His performance in the last month, and the public reception, has surprised many of those who judged him unelectable. As long as he avoids a heavy loss, he has a good chance of hanging on as opposition leader.
It may be tempting for some in NZ Labour, watching Corbyn and his ideological cousin in the US, Bernie Sanders, to parachute in Jim Anderton. Too late for that, but it may yet embolden Labour here to chart a more confidently leftward course.
Importantly, Corbyn and Sanders - combined age 143 - have both succeeded in appealing to younger people.
The only trouble is that younger people are dramatically less likely to vote than their parents and grandparents.
The big variance in polling in the UK, where the Tory lead in the last week has ranged from a landslide 12 per cent down to a hung-parliament 1 per cent, can largely be ascribed to the extent that the competing survey companies calculate younger voter turnout.
If the Conservatives do win easily this morning, Labour in New Zealand should considering jettisoning forever the prayer that some "missing million" will save them.
But the plainest lesson from the UK election, for politicians of all stripes: speak human.
May has been lampooned, mercilessly and deservedly, for uttering the slogan "strong and stable leadership" with almost every breath. "Maybot", they've called her.
It's not just that the mantra has become as familiar and welcome as a busted car alarm, but it's been made to look vapid, too - the claim to stability undermined by policy U-turns; the appeal to strength undercut by a reluctance to participate in debates and interviews.
On this score, English - who like May is a PM yet to win a general election as party leader - could have as much to learn from the British experience as his opponent.
Notwithstanding the gravelly walk-run monotone, he is not by nature a sloganeer and question-evader.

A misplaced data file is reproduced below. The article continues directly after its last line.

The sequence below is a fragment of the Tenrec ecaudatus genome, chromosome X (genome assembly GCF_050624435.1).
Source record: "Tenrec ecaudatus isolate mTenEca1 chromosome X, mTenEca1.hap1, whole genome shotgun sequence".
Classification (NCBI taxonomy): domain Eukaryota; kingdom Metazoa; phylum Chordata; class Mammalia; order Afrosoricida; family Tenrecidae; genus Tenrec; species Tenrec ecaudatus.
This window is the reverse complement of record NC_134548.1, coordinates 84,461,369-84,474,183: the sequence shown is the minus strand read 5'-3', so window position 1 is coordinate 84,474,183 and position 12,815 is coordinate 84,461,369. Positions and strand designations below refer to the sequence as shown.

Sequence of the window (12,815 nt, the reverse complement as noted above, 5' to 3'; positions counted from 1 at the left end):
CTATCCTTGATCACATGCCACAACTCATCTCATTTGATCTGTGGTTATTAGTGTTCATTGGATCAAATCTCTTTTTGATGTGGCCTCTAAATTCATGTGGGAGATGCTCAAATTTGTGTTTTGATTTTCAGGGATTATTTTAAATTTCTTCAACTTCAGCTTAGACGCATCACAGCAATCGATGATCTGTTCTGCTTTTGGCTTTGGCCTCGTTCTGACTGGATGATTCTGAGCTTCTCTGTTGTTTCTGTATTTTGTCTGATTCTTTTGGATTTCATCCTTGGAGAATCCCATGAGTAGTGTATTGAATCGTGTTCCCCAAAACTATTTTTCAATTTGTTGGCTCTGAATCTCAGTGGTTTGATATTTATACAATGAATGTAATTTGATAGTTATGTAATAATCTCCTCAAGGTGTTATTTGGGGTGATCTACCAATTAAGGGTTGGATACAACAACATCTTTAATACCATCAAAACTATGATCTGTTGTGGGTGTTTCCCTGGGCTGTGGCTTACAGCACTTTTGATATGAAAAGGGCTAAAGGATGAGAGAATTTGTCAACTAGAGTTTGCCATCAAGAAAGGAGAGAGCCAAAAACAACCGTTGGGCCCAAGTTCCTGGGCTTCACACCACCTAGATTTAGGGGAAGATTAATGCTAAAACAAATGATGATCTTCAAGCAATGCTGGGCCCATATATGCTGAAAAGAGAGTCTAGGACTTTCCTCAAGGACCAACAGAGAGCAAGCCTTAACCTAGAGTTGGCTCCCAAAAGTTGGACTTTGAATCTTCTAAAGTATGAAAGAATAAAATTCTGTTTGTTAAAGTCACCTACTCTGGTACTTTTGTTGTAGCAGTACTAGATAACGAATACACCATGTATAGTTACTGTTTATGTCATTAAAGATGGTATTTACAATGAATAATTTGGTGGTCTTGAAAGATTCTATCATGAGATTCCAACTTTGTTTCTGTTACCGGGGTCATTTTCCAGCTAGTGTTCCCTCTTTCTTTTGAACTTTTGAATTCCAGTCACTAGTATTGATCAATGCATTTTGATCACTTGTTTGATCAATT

But as New Zealand enters campaign mode, the soundbites and talking points will tempt.
And in recent elections the Conservatives there and National here have shared a few of them, which may have something to do with the services of Lynton Crosby, the Australian strategist whom opponents love to cast as a diabolical and shadowy Svengali.
At the 2015 election, Cameron announced that Britain was "on the brink of something special", a year after John Key had told New Zealand it was "on the cusp of something special".
In 2017, the Conservative campaign began with the party logo subordinated beneath the emblazoned words "Theresa May's team", an unmistakable echo of "Team Key".
And if you doubt New Zealand's status as a laboratory for testing political messages, May has in recent weeks been promising, numerously, to deliver a "Brighter future".
The hazard, of course, is often not so much the slogan but the extent to which it is supported by policy and communicated with conviction.
All the same, however, if the National Party president was test driving a 2017 election strapline when, in announcing candidate selections in April, he trumpeted "a strong and stable National government", a glance at May's effort in the intervening weeks should be enough to suggest they hunt out something else.